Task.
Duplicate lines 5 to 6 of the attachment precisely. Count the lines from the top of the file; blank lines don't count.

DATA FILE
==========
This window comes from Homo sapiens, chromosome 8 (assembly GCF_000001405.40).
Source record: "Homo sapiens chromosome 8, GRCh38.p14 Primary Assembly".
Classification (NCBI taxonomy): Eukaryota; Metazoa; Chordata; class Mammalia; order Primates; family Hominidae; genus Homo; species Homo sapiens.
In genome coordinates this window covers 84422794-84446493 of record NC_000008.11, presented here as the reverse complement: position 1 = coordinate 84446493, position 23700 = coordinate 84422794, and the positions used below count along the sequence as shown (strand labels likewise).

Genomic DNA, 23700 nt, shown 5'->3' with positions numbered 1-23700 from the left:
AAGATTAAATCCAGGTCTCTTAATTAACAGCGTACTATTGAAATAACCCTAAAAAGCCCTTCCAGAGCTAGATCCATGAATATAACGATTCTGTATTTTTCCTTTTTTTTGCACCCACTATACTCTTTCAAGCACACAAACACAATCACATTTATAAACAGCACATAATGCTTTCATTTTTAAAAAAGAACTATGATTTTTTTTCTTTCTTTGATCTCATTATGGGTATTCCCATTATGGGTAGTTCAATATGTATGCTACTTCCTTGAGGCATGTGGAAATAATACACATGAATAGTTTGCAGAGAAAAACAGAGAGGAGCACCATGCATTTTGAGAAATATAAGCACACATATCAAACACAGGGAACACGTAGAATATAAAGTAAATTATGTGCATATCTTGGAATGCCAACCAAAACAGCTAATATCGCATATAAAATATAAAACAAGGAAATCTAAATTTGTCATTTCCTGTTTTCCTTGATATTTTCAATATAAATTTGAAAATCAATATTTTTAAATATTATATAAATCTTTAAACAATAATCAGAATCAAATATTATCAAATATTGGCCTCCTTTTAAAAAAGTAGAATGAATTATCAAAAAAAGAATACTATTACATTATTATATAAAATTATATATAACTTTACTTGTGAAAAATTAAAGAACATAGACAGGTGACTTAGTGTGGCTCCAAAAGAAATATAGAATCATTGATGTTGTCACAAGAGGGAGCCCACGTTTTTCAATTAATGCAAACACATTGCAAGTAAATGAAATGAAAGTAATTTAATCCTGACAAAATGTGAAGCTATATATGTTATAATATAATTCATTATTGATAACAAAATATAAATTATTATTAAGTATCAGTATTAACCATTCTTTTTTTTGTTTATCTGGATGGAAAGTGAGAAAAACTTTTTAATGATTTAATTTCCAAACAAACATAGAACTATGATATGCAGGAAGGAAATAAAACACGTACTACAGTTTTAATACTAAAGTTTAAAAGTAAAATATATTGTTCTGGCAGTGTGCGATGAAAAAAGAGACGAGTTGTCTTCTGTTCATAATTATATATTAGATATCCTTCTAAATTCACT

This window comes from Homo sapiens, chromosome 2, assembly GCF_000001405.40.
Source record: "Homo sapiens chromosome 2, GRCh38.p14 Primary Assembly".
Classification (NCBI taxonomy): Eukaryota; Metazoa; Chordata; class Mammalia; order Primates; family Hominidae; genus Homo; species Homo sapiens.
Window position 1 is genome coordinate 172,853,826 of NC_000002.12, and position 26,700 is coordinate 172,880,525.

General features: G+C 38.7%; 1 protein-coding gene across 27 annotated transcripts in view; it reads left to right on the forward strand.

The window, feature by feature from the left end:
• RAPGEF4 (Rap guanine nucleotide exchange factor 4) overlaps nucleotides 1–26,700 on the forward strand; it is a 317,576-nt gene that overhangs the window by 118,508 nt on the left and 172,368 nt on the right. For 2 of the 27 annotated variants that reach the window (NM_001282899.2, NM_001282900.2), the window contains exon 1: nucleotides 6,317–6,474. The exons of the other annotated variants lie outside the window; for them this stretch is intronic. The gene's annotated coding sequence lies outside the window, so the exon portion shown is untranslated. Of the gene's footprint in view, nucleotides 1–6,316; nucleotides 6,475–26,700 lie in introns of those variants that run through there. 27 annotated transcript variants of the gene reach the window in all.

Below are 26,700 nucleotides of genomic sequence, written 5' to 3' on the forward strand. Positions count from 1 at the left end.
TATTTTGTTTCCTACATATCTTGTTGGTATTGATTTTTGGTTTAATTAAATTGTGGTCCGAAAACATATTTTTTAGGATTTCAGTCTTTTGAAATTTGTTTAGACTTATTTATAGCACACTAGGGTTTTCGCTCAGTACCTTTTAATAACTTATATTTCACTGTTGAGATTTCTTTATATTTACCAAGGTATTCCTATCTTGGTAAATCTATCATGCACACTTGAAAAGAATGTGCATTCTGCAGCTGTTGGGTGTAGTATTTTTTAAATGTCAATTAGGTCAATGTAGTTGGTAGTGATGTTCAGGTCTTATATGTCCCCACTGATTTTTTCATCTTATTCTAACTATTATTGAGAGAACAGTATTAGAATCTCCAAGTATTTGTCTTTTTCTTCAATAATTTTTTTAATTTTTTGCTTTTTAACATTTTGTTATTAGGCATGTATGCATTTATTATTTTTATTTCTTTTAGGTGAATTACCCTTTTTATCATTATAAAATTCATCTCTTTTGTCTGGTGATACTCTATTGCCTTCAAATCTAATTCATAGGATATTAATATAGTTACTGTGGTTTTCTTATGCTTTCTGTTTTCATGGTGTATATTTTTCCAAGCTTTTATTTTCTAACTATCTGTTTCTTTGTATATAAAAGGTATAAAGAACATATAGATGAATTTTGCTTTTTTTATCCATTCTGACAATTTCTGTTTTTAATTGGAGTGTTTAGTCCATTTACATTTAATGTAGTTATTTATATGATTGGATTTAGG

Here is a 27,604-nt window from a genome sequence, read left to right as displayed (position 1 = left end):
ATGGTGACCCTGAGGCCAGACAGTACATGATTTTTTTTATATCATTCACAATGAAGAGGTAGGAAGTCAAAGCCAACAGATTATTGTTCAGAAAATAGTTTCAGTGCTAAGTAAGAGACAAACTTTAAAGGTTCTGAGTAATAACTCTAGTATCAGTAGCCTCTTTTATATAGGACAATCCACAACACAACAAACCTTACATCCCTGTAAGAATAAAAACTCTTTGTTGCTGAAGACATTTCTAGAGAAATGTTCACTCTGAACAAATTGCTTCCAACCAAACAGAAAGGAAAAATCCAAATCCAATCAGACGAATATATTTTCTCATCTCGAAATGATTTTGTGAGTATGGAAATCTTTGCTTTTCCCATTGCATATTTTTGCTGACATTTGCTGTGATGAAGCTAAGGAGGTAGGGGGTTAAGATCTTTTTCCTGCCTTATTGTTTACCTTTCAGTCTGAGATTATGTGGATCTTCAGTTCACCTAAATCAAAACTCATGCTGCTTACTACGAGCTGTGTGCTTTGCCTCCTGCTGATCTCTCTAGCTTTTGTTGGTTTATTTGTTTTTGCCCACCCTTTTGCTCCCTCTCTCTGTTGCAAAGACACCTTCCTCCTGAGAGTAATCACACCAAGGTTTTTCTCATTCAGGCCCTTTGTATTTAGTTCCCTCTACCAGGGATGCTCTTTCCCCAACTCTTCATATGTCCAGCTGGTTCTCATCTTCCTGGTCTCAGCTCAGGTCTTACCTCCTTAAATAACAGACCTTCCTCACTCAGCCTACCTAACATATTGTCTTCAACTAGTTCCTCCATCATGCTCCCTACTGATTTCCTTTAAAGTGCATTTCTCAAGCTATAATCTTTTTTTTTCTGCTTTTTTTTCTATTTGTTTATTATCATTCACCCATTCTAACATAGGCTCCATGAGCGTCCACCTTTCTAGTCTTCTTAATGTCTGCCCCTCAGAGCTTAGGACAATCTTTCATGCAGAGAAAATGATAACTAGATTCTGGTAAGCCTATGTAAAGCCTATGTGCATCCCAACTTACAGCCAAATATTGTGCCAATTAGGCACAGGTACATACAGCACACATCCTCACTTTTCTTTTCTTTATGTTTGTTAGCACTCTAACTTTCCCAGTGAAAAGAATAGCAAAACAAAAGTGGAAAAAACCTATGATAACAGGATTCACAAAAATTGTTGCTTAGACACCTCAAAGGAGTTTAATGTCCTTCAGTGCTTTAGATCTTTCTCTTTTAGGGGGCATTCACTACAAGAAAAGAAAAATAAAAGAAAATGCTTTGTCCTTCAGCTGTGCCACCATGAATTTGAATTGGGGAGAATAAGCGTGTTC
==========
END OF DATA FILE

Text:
Genomic DNA, 23700 nt, shown 5'->3' with positions numbered 1-23700 from the left:
AAGATTAAATCCAGGTCTCTTAATTAACAGCGTACTATTGAAATAACCCTAAAAAGCCCTTCCAGAGCTAGATCCATGAATATAACGATTCTGTATTTTTCCTTTTTTTTGCACCCACTATACTCTTTCAAGCACACAAACACAATCACATTTATAAACAGCACATAATGCTTTCATTTTTAAAAAAGAACTATGATTTTTTTTCTTTCTTTGATCTCATTATGGGTATTCCCATTATGGGTAGTTCAATATGTATGCTACTTCCTTGAGGCATGTGGAAATAATACACATGAATAGTTTGCAGAGAAAAACAGAGAGGAGCACCATGCATTTTGAGAAATATAAGCACACATATCAAACACAGGGAACACGTAGAATATAAAGTAAATTATGTGCATATCTTGGAATGCCAACCAAAACAGCTAATATCGCATATAAAATATAAAACAAGGAAATCTAAATTTGTCATTTCCTGTTTTCCTTGATATTTTCAATATAAATTTGAAAATCAATATTTTTAAATATTATATAAATCTTTAAACAATAATCAGAATCAAATATTATCAAATATTGGCCTCCTTTTAAAAAAGTAGAATGAATTATCAAAAAAAGAATACTATTACATTATTATATAAAATTATATATAACTTTACTTGTGAAAAATTAAAGAACATAGACAGGTGACTTAGTGTGGCTCCAAAAGAAATATAGAATCATTGATGTTGTCACAAGAGGGAGCCCACGTTTTTCAATTAATGCAAACACATTGCAAGTAAATGAAATGAAAGTAATTTAATCCTGACAAAATGTGAAGCTATATATGTTATAATATAATTCATTATTGATAACAAAATATAAATTATTATTAAGTATCAGTATTAACCATTCTTTTTTTTGTTTATCTGGATGGAAAGTGAGAAAAACTTTTTAATGATTTAATTTCCAAACAAACATAGAACTATGATATGCAGGAAGGAAATAAAACACGTACTACAGTTTTAATACTAAAGTTTAAAAGTAAAATATATTGTTCTGGCAGTGTGCGATGAAAAAAGAGACGAGTTGTCTTCTGTTCATAATTATATATTAGATATCCTTCTAAATTCACT